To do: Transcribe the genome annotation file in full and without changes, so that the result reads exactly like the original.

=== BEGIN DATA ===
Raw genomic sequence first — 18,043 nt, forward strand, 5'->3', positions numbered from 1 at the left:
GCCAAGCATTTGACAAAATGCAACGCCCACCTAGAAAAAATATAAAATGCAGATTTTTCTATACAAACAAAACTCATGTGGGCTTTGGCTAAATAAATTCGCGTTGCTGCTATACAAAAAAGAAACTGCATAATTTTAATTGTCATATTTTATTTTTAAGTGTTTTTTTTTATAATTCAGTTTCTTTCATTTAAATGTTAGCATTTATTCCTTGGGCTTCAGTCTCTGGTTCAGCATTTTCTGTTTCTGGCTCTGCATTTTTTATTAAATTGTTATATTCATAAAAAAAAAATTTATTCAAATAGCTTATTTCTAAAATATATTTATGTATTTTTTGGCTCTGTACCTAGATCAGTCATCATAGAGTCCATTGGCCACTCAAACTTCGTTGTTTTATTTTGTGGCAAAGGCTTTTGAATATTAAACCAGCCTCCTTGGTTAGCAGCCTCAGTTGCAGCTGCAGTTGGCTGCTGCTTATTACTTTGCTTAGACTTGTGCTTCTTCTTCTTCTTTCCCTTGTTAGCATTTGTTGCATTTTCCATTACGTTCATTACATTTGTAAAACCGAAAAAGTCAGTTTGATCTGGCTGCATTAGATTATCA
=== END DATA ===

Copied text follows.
Raw genomic sequence first — 18,043 nt, forward strand, 5'->3', positions numbered from 1 at the left:
GCCAAGCATTTGACAAAATGCAACGCCCACCTAGAAAAAATATAAAATGCAGATTTTTCTATACAAACAAAACTCATGTGGGCTTTGGCTAAATAAATTCGCGTTGCTGCTATACAAAAAAGAAACTGCATAATTTTAATTGTCATATTTTATTTTTAAGTGTTTTTTTTTATAATTCAGTTTCTTTCATTTAAATGTTAGCATTTATTCCTTGGGCTTCAGTCTCTGGTTCAGCATTTTCTGTTTCTGGCTCTGCATTTTTTATTAAATTGTTATATTCATAAAAAAAAAATTTATTCAAATAGCTTATTTCTAAAATATATTTATGTATTTTTTGGCTCTGTACCTAGATCAGTCATCATAGAGTCCATTGGCCACTCAAACTTCGTTGTTTTATTTTGTGGCAAAGGCTTTTGAATATTAAACCAGCCTCCTTGGTTAGCAGCCTCAGTTGCAGCTGCAGTTGGCTGCTGCTTATTACTTTGCTTAGACTTGTGCTTCTTCTTCTTCTTTCCCTTGTTAGCATTTGTTGCATTTTCCATTACGTTCATTACATTTGTAAAACCGAAAAAGTCAGTTTGATCTGGCTGCATTAGATTATCA